The number of U.S. composting programs increased by 40% in 1990, to about 1,400 altogether. At least 500 of these programs compost only leaves on a seasonal basis (Glenn and Riggle, 1991). Such programs are more common in the Northeast than in other regions.

No estimates of the total tonnage of yard waste composted were found. However, yard waste constitutes 18-20% of MSW nationwide. The percentage varies between 0% and 40% from community to community, depending on socio-economic factors, land use (size of lots), age of the community, mix of residential and commercial buildings, and so forth (Deyle and Hanks, 1991; [463]).

For composting mixed MSW, the United States has 16 operating plants with a total combined design capacity of 2,050 tons per day (Apotheker, l991a). Another 11 plants (with a combined capacity of 1,900 tons per day) are under construction (Apotheker, l991a). Most of the MSW composting facilities have small capacities; 11 of the 15 operating facilities have capacities of less than 100 tons per day (Glenn and Riggle, 1991). The largest U.S. facility is the 600 ton per day plant mentioned in the preceding subsection (Apotheker, l991a). That facility is the first U.S. operation to adopt composting technologies that have been widely and successfully used in Europe (Apotheker, l991a). It is still in the start-up stage, and no evaluations of its performance have been published (Apotheker, l991a).

Applications and Markets

No estimates of the amount of compost produced as part of MSW management programs have been published. There is, however, an apparent limit on the total amount that could be used. One source suggests that about 60 tons per acre per year is the maximum acceptable level for agricultural use, although larger quantities are acceptable for sod use (Rigo, 1991). More detailed information is provided in Appendix G.

The products of composting facilities are often difficult to sell, or even to distribute free of charge. Compost produced from yard waste is a more marketable product than compost made from mixed MSW (Hammer, 1992). Typically, compost from MSW competes with compost derived from sewage sludge and sawdust (Humber, 1991), or with manure (Hammer, 1992). These competing products have a higher fertilizer nutrient value than the MSW compost (Humber, 1991). A study of yard waste compost prices reported a range of $0 to $25 per ton for the compost (Deyle and Hanks, 1991).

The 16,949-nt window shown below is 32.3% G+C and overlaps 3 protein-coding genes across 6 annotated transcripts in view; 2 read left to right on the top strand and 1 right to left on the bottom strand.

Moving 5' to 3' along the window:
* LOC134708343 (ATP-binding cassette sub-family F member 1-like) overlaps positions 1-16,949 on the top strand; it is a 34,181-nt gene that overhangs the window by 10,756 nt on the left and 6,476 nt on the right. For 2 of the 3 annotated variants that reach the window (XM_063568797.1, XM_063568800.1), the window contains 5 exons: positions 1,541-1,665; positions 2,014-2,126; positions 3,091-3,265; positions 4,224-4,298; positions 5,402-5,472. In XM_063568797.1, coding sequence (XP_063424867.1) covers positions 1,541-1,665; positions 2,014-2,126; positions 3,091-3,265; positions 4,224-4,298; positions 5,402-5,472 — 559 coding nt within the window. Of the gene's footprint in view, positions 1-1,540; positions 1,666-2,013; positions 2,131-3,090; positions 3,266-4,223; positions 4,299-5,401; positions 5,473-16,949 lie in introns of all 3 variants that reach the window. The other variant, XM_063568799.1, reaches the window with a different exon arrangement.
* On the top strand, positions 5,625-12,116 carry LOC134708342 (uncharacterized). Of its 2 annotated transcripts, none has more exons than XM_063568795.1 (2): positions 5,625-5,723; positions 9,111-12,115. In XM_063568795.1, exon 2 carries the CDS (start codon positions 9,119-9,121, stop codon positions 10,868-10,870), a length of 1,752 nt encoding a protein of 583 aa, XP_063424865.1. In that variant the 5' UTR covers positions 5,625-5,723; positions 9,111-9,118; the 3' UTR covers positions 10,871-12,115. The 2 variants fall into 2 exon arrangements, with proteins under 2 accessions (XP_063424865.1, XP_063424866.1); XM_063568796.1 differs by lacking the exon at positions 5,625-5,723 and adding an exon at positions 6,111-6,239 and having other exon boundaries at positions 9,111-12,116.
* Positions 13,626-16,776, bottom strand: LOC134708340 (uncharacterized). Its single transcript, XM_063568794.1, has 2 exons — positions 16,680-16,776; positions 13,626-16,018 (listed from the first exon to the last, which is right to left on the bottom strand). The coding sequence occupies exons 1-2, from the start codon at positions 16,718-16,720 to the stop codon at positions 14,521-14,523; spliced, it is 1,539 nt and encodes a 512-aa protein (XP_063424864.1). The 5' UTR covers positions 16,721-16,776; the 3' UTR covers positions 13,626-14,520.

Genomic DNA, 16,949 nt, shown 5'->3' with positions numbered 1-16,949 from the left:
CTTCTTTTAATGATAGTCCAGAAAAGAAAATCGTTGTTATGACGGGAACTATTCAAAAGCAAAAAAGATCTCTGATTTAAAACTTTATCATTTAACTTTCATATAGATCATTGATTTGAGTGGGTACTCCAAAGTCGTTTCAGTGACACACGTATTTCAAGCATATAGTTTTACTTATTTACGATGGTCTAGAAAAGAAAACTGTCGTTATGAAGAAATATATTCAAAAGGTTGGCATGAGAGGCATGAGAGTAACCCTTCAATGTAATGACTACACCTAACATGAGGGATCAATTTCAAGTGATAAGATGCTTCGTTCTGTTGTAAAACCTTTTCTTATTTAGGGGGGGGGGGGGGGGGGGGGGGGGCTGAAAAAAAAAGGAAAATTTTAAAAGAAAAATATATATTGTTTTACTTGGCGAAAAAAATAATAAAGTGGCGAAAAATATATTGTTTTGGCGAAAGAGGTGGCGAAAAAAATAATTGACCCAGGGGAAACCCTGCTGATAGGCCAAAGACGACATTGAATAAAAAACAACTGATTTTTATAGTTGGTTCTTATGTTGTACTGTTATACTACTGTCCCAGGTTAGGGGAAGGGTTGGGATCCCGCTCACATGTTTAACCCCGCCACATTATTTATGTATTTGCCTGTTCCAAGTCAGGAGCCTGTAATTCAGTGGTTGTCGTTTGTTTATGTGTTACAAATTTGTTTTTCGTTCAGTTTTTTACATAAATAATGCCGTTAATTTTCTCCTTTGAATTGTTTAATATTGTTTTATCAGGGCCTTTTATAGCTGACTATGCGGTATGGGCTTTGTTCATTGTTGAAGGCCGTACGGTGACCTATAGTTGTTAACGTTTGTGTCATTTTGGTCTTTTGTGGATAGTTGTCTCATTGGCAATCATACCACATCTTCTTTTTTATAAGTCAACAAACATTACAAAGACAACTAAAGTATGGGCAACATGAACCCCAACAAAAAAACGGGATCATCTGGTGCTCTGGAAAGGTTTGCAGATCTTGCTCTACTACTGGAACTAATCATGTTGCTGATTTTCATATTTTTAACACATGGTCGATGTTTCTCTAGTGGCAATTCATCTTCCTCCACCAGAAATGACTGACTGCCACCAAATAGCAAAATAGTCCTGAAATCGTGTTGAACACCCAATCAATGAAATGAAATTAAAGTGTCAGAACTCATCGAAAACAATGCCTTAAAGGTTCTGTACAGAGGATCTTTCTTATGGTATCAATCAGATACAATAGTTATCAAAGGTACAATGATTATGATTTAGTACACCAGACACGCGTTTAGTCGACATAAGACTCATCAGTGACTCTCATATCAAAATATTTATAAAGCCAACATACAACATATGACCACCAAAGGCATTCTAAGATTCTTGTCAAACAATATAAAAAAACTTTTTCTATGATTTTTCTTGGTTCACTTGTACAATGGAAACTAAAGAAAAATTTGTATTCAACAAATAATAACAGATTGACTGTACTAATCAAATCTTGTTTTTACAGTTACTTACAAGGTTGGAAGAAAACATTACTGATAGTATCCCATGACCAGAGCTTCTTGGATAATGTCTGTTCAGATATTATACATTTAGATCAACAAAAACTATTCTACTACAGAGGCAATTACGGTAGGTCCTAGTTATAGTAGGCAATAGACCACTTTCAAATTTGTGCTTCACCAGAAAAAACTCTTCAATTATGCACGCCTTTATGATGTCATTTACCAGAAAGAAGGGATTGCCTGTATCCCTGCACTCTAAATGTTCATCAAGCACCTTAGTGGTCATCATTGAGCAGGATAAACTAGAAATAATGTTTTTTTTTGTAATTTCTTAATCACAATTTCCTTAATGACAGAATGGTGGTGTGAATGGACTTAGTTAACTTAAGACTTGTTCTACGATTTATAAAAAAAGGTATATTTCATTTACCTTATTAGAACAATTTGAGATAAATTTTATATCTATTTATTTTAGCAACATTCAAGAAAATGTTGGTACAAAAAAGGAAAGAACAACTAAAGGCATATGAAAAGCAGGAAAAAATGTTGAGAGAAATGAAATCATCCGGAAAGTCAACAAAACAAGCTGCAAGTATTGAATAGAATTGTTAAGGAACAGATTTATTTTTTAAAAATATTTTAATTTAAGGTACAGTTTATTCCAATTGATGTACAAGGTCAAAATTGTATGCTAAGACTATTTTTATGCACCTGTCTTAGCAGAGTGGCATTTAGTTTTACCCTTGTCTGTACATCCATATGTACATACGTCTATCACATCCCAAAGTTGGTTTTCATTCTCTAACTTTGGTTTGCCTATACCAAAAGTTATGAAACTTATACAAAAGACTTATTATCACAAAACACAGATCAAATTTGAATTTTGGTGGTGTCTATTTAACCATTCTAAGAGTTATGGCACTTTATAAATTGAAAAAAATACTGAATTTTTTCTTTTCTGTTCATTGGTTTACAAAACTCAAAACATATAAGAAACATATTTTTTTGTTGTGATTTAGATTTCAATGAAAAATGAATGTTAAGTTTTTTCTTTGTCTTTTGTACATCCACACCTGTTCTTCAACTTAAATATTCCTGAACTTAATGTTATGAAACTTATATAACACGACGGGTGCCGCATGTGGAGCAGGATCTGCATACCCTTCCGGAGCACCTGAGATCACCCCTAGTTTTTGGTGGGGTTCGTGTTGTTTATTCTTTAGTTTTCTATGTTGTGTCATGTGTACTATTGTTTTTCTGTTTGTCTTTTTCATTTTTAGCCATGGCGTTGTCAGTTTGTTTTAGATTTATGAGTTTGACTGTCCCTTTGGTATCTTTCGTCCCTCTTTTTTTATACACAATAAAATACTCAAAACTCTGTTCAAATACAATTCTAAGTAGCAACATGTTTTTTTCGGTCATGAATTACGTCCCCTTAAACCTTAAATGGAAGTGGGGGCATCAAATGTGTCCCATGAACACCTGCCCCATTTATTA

Use of compost made from MSW is made more difficult because many states have no standards for compost content; without standards, consumers often fear using a waste-derived product (Hammer, 1992). A consortium of U.S. university and government researchers have proposed nationwide U.S. standards, but others have been unable to reach agreement on what standards would be appropriate (Hammer, 1992). Canadian and European standards are ten times more restrictive with respect to some metals than the proposed U.S. standards (Hammer, 1992). All the mixed MSW composting facilities operating in 1991 for which testing data are available are reported to meet the proposed U.S. standards (Hammer, 1992).

Apparently, no state or federal agency has yet proposed standards for determining when a compost product has been "stabilized" (a stable, or "finished" compost can be stored without releasing objectionable odors, and it does not inhibit plant growth). No formal system of grading has been introduced to measure nitrogen-phosphorus-potassium content, particle size and uniformity, contaminants such as glass and plastic, and pathogens, pesticides, and toxics, if any.

MSW compost is frequently used for landfill cover. In that application, it substitutes for "earthen materials" (FR, l991j). For example, of the 37,000 tons of compost made from MSW in the Delaware Reclamation Plant in 1990, 500 tons were sold, and the rest went to landfill. (see Appendix G. page G-ll). The new federal guidelines for daily cover (FR, l991j) call for 6 inches of "earthen materials," but the regulation is based on performance, not material (Cassidy, 1991). As long as the cover controls disease vectors, fire, odors, blowing litter, and scavenging, it is likely to be a permissible exception to the regulation (FR, l991k). However, because compost used as daily landfill cover is not intended to promote plant growth (the daily cover will be covered with more MSW) or improve the soil, it has little special value in this application; furthermore, compost may be no more effective in decreasing landfill volume than shredding MSW, which eliminates the need for daily cover (see also CRSI, 1989). The use of compost in the final closure landfill cover may be beneficial.

A separate segment of the industry composts sewage sludge at more than 100 installations. In some sludge composting operations, MSW is a useful additive to increase air circulation in the composting piles.

Energy Balance


Table of Contents